To my mind this set-up mirrors the bees' use of propolis, where they take great pains to completely seal the top of the cavity; where they eventually 'paint' propolis all over the cavity walls, but pretty-much ignore the Open Mesh Floor, which they leave completely un-propolised.

    Does it work ? - yes indeed. I live at sea level in former swamp land, where the land still has to actively pumped in order to drain it. During winter, the water table can rise to within 18 inches below the surface. In summer, about 24 to 36 inches.
    As you can probably imagine this is a high humidity area, and yet the bees dehydrate their nectar into honey without any obvious difficulty.

    Here's a picture taken this morning of the condensate from one hive:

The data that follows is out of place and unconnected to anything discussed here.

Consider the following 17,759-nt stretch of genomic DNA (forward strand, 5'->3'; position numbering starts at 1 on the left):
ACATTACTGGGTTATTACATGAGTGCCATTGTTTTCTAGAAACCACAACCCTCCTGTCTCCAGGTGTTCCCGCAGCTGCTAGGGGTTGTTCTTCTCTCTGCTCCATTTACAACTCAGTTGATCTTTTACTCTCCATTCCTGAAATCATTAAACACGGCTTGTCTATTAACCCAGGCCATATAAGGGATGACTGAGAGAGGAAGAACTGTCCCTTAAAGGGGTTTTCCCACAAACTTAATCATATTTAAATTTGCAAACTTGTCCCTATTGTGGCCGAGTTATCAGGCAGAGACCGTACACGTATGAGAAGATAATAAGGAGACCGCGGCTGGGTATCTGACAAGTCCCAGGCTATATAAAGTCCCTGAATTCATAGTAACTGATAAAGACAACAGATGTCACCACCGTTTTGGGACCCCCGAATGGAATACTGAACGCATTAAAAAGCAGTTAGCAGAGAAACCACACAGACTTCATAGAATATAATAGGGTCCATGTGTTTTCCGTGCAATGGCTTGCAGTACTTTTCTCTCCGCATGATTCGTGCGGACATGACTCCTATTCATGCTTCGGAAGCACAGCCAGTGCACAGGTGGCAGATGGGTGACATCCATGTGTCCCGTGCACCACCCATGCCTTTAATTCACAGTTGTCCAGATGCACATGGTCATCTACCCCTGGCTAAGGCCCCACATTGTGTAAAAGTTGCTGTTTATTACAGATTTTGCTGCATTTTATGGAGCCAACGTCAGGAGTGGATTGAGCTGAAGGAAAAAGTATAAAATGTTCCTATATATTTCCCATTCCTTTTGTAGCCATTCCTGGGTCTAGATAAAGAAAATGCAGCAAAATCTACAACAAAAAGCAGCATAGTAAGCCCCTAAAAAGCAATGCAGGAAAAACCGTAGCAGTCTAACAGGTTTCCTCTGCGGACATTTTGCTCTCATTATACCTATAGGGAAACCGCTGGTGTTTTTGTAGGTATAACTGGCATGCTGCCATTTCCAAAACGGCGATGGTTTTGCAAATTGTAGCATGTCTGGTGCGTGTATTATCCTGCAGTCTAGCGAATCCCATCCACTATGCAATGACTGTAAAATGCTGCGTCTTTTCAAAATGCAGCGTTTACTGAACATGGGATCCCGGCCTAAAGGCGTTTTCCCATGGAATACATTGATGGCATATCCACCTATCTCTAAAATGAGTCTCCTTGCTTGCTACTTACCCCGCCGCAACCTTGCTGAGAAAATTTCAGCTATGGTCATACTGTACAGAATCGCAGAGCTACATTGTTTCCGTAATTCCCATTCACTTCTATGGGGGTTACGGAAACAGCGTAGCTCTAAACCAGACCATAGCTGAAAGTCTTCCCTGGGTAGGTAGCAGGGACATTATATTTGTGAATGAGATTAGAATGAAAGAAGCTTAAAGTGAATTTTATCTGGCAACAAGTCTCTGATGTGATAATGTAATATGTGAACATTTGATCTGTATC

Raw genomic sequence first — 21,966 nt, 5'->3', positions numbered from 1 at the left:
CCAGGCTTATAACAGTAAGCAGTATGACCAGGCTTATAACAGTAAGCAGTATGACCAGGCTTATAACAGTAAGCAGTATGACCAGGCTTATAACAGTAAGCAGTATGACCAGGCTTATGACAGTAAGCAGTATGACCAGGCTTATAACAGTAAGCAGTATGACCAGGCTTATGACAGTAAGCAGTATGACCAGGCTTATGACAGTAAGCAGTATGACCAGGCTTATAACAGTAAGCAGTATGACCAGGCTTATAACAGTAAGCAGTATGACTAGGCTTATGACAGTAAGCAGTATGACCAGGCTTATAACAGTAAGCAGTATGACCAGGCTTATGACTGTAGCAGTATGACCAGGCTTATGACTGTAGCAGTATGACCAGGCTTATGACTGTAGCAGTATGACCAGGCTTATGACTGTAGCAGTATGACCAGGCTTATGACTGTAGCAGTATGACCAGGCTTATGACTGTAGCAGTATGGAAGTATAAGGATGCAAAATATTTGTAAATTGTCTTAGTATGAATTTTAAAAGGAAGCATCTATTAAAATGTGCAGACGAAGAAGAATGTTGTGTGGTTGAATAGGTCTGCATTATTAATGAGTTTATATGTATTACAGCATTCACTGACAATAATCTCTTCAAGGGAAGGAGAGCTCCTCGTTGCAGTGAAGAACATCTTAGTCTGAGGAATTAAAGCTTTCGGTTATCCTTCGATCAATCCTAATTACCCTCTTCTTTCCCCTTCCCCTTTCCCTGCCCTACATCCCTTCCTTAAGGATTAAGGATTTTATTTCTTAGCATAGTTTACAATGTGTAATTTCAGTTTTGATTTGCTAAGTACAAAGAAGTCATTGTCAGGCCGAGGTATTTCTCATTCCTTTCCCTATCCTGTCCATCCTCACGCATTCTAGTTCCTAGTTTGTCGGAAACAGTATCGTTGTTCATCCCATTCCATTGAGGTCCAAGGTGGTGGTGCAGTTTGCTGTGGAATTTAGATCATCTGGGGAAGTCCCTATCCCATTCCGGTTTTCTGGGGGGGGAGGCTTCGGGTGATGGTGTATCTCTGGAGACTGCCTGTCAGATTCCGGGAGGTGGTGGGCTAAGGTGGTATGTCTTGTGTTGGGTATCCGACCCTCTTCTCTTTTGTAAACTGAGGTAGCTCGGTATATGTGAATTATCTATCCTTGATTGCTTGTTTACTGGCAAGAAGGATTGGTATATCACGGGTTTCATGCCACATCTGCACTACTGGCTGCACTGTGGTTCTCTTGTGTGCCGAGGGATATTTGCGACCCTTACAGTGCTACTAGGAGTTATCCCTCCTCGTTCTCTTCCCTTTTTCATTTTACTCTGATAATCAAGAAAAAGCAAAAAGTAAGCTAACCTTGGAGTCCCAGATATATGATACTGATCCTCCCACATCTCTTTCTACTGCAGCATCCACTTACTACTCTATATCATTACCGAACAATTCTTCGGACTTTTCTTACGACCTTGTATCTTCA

Normally such a trickle of moisture wouldn't be visible, as my other hives vent directly onto the ground below them. This one (a 5 over 5-frame Nuc) just happens to be placed on a fibreglass board, so the condensate can readily be seen as it leaves the hive.

    For anyone who's interested in the principles underlying condensor beehives, there is a book available on the web entitled 'Constructive Beekeeping' by Ed Clark (1918)* - which I found only AFTER settling upon this method of hive construction and management: a technique incidently, which is employed by many beekeepers on this side of the Atlantic, perhaps without them realising exactly how the excess moisture is being removed ...

    LJ

    * http://småbruk.se/publication/view/c...ve-beekeeping/
    But your average lows in the hardest of winter is what? Right above freezing? And most Northern climates here are at well below freezing for long periods. I think there is a huge difference.